Esterification of lauric acid with n-butanol, catalyzed by immobilized Candida antarctica lipase (CAL) in aqueous-organic biphasic solvent system was studied. Effects of various reaction parameters on esterification were investigated, such as type and amount of solvent, amount of buffer, pH, temperature, speed of agitation, amount of enzyme, butanol and lauric acid. The most suitable reaction conditions for esterification were observed at 50 degrees C and pH 7.0 using 5000 micromoles of lauric acid, 7000 pmoles of butanol, 0.25 ml phosphate buffer, 1 ml of isooctane as the solvent and 50 mg of immobilized enzyme in the reaction medium at agitation speed of 150 rpm. Maximum esterification of 96.36% was acheived in 600 min of reaction time at n-butanol to lauric acid molar ratio of 1: 0.7. Kinetic study for the esterification of lauric acid with n-butanol using immobilized CAL was carried out and the kinetic constants were estimated by using non-linear regression method. The estimated value of Michaelis kinetic constants for butanol (KmBt) and acid (KmAc) were 451.56 (M) and 4.7 x 10(-7)(M), respectively and the value of dissociation constant (KBt) of the butanol-lipase complex was 9.41 x 10(7)(M). The estimated constants agreed fairly well with literature data.
Non-isothermal kinetic parameters and models of crystallization for amorphous Fe-Co-Nb-Cu-B alloys
NASA Astrophysics Data System (ADS)
Wang, Xin; Deng, Longjiang; Xie, Jianliang; Liang, Difei
2013-02-01
The non-isothermal differential scanning calorimetry (DSC) measurements are often used to study kinetics of amorphous alloys. However non-isothermal kinetic parameters and models of amorphous alloy crystallization process were unclear. In our research, amorphous (FexCo1-x)NbCuB (x=0.33, 0.5 and 0.75) alloys were produced in the form of ribbon by a single roller melt-spinning method. DSC curves at heating rate 5, 10, 15, 20 and 25 K/min were obtained. Kissinger, Ozawa and model-free methods obtain identical activation energies at each exothermic peak of all compositions. We conclude that first exothermic reaction is determined by the migration activation energy of Fe or Co atom; second reaction determined by the energy between parent and product boride phases; and the third reaction determined by the energy between parent α-FeCo phase and product bcc-Fe/fcc-Co phases. We hypothesized a non-isothermal kinetic modelf(α)=α(1, which fit our experiment results well. In this model, m depends on nucleus shape and growth dimension, and n are determined by lattice positions participated in new phase formation.
Kiernan, D; Walsh, M; O'Sullivan, R; O'Brien, T; Simms, C K
2014-01-03
Inverse Dynamic calculations are routinely used in joint moment and power estimates during gait with anthropometric data often taken from published sources. Many biomechanical analyses have highlighted the need to obtain subject-specific anthropometric data (e.g. Mass, Centre of Mass, Moments of Inertia) yet the types of imaging techniques required to achieve this are not always available in the clinical setting. Differences in anthropometric sets have been shown to affect the reactive force and moment calculations in normal subjects but the effect on a paediatric diplegic cerebral palsy group has not been investigated. The aim of this study was to investigate the effect of using different anthropometric sets on predicted sagittal plane moments during normal and diplegic cerebral palsy gait. Three published anthropometric sets were applied to the reactive force and moment calculations of 14 Cerebral Palsy and 14 Control subjects. Statistically significant differences were found when comparing the different anthropometric sets but variability in the resulting sagittal plane moment calculations between sets was low (0.01-0.07 Nm/kg). In addition, the GDI-Kinetic, used as an outcome variable to assess whether differences were clinically meaningful, indicated no clinically meaningful difference between sets. The results suggest that the effects of using different anthropometric sets on the kinetic profiles of normal and diplegic cerebral palsy subjects are clinically insignificant.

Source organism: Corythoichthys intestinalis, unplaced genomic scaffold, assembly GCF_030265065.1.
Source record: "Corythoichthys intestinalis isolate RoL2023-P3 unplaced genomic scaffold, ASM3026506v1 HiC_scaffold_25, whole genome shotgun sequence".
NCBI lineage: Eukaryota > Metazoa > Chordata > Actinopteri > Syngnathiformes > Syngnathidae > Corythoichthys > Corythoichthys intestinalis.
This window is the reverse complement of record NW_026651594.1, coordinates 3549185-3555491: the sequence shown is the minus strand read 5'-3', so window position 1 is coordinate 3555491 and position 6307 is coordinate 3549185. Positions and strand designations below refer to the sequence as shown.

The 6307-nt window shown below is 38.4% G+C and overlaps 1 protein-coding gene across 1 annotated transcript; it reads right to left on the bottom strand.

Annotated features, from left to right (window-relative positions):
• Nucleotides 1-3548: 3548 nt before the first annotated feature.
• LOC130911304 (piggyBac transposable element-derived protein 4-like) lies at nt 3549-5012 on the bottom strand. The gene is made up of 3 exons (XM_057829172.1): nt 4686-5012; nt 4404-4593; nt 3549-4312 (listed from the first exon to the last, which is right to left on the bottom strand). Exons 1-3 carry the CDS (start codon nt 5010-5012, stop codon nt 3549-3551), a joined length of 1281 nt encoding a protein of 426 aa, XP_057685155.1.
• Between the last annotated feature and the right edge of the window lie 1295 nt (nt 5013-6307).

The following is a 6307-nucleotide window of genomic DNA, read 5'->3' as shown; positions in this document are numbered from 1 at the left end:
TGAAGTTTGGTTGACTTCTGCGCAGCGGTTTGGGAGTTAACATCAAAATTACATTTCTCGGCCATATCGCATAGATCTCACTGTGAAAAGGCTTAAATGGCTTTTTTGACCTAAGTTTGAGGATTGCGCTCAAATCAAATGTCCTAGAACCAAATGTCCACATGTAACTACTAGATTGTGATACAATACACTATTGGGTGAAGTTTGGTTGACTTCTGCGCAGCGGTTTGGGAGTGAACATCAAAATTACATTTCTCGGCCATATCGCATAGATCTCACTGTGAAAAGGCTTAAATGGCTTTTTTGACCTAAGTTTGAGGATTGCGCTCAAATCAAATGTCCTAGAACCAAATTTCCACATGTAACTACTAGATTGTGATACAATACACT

Delouise, Lisa A; Miller, Benjamin L
2005-04-01
Porous silicon matrixes are attractive materials for the construction of biosensors and may also have utility for the production of immobilized enzyme bioreactors. In an effort to gain a quantitative understanding of the effects of immobilization on enzyme activity, we compared the activity of glutathione-S-transferase immobilized in electrochemically etched porous silicon films (approximately 6.5 microm thick) with the enzyme in solution. Kinetic measurements were made by varying the glutathione concentration while maintaining a fixed saturating concentration of 1-chloro-2,4-dinitrobenzene. The reaction kinetics follow steady-state equilibrium behavior. The specific activity of the free enzyme in solution is approximately 4x higher than the immobilized enzyme, for which we measured an apparent K'(m)(GSH) value of 1.0 +/- 0.3. The maximum velocity, V'(max), is linearly proportional to immobilized enzyme concentration, but the magnitude is approximately 20 times lower than that in solution. Results suggest approximately 25% of the enzyme is bound with the catalytic site in an inactive conformation or in a hindered orientation. Finally, the effects of hydration and exposure to denaturants on the immobilized enzyme activity are presented.